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Students in York High School’s leadership class recently got into the holiday spirit by filling half a school bus with toys for kids at Children’s Hospital of the King’s Daughters.
York High’s “Stuff the Bus” drive, now in its second year, is part of a larger initiative started five years ago at Seaford Elementary School by Wes Pak, a student who was undergoing chemotherapy to treat his neuroblastoma.
Pak, who was 5 years old at the time, was inspired to gather presents for the other kids he had become accustomed to seeing on CHKD’s oncology ward, and, with the help of his parents, he started a community toy drive.
Last year, some York County schools decided to lend a hand with the drive after a cousin of Pak’s came through the York High leadership class and his fellow students took an interest in granting a wish for the elementary school student.
The class put together a Dr. Who-themed party for Pak because of his love of the show, and many of the students got to know the young boy personally through that experience. They were moved by his efforts to give back despite facing his own harrowing ordeal, and when it came time to decide on a project to complete for the Christmas season, the leadership class knew they wanted to continue their relationship with Pak by joining in his toy drive.
“[The students] were brainstorming projects to do during the holidays, and they decided they wanted to help [Pak],” said Amy Holtschneider, the leadership class teacher.
The leadership class students distributed collection boxes to their own school as well as the three lower schools that feed into York High, which include Yorktown Middle, Yorktown Elementary and Seaford Elementary.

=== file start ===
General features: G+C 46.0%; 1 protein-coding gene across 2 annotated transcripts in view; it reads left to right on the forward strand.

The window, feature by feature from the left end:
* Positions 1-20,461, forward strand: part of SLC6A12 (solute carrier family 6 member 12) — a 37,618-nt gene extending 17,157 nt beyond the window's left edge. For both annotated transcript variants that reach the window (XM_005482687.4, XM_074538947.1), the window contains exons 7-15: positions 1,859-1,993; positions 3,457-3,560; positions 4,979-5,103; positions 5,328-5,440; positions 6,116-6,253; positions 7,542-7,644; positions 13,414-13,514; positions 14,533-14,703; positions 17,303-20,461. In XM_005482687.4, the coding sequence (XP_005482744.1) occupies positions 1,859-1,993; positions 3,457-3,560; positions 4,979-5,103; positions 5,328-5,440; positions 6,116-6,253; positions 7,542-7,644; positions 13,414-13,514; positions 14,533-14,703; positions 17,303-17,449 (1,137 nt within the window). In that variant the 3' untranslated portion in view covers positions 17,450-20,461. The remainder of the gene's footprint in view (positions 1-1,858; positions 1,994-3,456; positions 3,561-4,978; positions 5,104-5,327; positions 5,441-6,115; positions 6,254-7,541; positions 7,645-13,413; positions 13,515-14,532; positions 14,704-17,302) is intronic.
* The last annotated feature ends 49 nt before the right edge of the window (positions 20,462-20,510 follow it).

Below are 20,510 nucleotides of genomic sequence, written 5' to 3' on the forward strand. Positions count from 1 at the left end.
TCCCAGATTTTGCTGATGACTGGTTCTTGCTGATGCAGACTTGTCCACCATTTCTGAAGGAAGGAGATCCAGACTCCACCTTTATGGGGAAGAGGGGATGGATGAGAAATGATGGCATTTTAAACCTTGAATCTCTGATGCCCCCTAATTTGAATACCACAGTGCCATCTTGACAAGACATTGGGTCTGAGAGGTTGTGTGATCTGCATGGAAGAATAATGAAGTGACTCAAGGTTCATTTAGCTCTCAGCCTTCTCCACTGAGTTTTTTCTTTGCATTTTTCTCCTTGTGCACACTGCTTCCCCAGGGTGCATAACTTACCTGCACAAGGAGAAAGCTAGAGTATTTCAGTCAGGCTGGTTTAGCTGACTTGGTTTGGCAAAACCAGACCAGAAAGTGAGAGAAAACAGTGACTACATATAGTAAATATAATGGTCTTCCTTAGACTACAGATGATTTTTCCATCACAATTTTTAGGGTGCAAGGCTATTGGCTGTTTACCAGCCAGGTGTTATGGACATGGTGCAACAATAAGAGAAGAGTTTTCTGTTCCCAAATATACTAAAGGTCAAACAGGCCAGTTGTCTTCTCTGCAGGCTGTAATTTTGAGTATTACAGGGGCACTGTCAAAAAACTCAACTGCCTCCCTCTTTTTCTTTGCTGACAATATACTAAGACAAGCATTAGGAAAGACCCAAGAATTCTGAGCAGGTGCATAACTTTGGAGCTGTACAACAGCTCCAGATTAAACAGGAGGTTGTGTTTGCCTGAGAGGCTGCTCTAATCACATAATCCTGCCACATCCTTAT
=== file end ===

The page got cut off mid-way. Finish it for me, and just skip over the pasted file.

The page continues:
After promoting the drive in the schools and on social media for several weeks, the leadership class students got to spend a morning going around to each school and collect all the boxes.
The end result was six pallets and one wagon full of Lego sets, dolls, Star Wars figurines and other popular children’s toys, as well as gift cards to popular shopping destinations for teens. Holtschneider estimates the drive brought in double the amount of toys and goods as it did last year.
The “Stuff the Bus” contributions were mixed in with donations from Pak’s regular drive, amounting to around 13,000 toys to donate in total, Holtschneider estimates.
Last week four students from the leadership class were randomly selected to accompany their teacher to the hospital to see the toys distributed to the happy kids and teens there.
“I hope [this experience] teaches [my students] compassion and awareness of what other people are going through,” Holtschneider said. “I also think it’s important from an organizational standpoint. They’ve learned all the logistics that go into planning a big project like this, and that’s a valuable skill. We definitely plan to keep doing it in the future.”